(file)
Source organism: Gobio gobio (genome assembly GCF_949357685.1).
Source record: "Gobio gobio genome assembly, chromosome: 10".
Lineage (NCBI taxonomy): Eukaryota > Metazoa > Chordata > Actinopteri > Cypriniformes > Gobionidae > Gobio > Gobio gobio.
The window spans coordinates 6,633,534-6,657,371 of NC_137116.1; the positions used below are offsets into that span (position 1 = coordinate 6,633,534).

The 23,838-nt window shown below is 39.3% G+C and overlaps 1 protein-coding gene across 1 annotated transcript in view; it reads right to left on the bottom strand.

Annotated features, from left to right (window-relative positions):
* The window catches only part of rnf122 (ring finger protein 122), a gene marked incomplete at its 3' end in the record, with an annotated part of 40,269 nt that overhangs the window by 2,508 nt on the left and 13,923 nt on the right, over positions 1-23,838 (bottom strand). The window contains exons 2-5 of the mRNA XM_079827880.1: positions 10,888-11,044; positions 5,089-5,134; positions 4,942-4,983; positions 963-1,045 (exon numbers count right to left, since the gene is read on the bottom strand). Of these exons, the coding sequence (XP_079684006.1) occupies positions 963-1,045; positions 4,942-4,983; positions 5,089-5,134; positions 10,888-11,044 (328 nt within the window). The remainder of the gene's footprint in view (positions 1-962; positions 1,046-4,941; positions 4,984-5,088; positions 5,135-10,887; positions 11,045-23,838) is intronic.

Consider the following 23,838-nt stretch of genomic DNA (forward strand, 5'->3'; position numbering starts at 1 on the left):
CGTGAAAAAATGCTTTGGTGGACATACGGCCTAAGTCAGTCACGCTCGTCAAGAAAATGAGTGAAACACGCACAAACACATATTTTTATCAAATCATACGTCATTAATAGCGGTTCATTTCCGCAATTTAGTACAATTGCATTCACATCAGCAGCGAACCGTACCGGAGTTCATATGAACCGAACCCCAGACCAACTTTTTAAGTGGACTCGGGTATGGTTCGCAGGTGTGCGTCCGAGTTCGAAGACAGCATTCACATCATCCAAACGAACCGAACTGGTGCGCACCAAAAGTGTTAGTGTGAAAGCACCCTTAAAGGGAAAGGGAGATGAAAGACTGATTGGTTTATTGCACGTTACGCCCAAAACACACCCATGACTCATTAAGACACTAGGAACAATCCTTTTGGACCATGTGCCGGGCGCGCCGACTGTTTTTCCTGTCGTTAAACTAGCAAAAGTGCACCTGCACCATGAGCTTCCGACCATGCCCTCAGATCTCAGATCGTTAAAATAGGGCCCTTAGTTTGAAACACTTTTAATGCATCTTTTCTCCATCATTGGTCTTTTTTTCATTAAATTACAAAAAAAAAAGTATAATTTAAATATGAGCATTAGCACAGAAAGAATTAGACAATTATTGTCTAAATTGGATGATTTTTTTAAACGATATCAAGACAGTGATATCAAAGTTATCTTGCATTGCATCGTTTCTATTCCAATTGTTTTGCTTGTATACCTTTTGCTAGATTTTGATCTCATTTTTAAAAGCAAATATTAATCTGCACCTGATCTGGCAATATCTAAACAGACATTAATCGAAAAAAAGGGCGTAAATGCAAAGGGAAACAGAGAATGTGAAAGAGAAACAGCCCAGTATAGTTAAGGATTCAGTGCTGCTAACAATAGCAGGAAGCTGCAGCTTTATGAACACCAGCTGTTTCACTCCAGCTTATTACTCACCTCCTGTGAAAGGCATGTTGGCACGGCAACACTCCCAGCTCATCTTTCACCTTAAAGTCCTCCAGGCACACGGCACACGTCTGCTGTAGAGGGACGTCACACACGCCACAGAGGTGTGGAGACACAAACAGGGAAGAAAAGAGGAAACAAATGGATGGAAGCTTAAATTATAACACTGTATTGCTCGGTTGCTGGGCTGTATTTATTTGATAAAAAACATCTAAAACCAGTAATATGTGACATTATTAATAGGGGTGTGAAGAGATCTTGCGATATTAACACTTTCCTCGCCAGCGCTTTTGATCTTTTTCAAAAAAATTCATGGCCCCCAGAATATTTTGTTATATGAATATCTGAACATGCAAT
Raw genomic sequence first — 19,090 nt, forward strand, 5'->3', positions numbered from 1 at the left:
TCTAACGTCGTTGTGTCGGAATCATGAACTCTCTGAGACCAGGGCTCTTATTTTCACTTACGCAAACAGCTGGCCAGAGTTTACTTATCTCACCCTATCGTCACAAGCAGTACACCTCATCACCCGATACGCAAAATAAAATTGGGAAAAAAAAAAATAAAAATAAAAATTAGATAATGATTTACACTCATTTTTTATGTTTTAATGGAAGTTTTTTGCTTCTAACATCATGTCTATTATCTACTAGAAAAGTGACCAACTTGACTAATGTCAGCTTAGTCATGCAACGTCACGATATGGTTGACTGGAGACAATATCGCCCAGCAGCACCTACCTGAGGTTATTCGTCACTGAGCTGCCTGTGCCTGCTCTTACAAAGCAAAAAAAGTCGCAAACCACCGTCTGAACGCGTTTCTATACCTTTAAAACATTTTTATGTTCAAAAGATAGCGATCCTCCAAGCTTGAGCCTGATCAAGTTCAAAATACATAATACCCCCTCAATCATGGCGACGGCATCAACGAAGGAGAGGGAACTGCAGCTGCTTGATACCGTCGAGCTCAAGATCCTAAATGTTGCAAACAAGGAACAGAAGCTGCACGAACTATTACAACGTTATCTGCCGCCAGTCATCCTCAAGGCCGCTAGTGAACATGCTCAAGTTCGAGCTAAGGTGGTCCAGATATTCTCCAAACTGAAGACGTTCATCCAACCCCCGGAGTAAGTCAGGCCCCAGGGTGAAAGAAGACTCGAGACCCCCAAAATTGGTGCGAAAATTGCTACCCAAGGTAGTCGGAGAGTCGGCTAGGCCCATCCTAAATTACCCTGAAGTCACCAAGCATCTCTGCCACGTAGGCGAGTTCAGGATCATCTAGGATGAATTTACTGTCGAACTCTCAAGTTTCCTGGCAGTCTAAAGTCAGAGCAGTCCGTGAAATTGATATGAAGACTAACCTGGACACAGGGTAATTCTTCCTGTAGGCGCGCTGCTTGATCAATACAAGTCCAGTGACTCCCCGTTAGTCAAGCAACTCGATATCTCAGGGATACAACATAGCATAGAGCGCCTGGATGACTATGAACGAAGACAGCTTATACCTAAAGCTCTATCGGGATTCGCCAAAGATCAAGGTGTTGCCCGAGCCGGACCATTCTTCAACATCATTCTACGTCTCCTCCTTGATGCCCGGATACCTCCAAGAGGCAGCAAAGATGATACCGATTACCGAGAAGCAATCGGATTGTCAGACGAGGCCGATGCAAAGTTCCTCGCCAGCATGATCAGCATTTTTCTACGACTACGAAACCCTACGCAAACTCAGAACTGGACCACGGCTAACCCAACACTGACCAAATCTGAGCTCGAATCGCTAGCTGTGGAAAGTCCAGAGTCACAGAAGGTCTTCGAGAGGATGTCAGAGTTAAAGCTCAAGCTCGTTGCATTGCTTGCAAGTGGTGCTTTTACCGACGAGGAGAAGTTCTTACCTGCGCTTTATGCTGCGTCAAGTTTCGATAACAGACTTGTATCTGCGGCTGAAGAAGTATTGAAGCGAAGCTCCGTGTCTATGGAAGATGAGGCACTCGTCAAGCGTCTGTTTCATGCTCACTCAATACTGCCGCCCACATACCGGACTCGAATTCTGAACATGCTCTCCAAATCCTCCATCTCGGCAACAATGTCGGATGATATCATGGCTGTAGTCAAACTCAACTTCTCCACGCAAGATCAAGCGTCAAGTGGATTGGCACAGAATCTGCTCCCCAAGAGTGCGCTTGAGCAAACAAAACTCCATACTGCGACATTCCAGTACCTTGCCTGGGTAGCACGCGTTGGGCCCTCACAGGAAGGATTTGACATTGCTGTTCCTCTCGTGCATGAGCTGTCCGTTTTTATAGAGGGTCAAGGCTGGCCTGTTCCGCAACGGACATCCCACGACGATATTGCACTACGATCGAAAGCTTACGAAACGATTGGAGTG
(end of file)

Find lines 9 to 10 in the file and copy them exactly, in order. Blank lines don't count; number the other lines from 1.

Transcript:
CGTGAAAAAATGCTTTGGTGGACATACGGCCTAAGTCAGTCACGCTCGTCAAGAAAATGAGTGAAACACGCACAAACACATATTTTTATCAAATCATACGTCATTAATAGCGGTTCATTTCCGCAATTTAGTACAATTGCATTCACATCAGCAGCGAACCGTACCGGAGTTCATATGAACCGAACCCCAGACCAACTTTTTAAGTGGACTCGGGTATGGTTCGCAGGTGTGCGTCCGAGTTCGAAGACAGCATTCACATCATCCAAACGAACCGAACTGGTGCGCACCAAAAGTGTTAGTGTGAAAGCACCCTTAAAGGGAAAGGGAGATGAAAGACTGATTGGTTTATTGCACGTTACGCCCAAAACACACCCATGACTCATTAAGACACTAGGAACAATCCTTTTGGACCATGTGCCGGGCGCGCCGACTGTTTTTCCTGTCGTTAAACTAGCAAAAGTGCACCTGCACCATGAGCTTCCGACCATGCCCTCAGATCTCAGATCGTTAAAATAGGGCCCTTAGTTTGAAACACTTTTAATGCATCTTTTCTCCATCATTGGTCTTTTTTTCATTAAATTACAAAAAAAAAAGTATAATTTAAATATGAGCATTAGCACAGAAAGAATTAGACAATTATTGTCTAAATTGGATGATTTTTTTAAACGATATCAAGACAGTGATATCAAAGTTATCTTGCATTGCATCGTTTCTATTCCAATTGTTTTGCTTGTATACCTTTTGCTAGATTTTGATCTCATTTTTAAAAGCAAATATTAATCTGCACCTGATCTGGCAATATCTAAACAGACATTAATCGAAAAAAAGGGCGTAAATGCAAAGGGAAACAGAGAATGTGAAAGAGAAACAGCCCAGTATAGTTAAGGATTCAGTGCTGCTAACAATAGCAGGAAGCTGCAGCTTTATGAACACCAGCTGTTTCACTCCAGCTTATTACTCACCTCCTGTGAAAGGCATGTTGGCACGGCAACACTCCCAGCTCATCTTTCACCTTAAAGTCCTCCAGGCACACGGCACACGTCTGCTGTAGAGGGACGTCACACACGCCACAGAGGTGTGGAGACACAAACAGGGAAGAAAAGAGGAAACAAATGGATGGAAGCTTAAATTATAACACTGTATTGCTCGGTTGCTGGGCTGTATTTATTTGATAAAAAACATCTAAAACCAGTAATATGTGACATTATTAATAGGGGTGTGAAGAGATCTTGCGATATTAACACTTTCCTCGCCAGCGCTTTTGATCTTTTTCAAAAAAATTCATGGCCCCCAGAATATTTTGTTATATGAATATCTGAACATGCAAT
Raw genomic sequence first — 19,090 nt, forward strand, 5'->3', positions numbered from 1 at the left: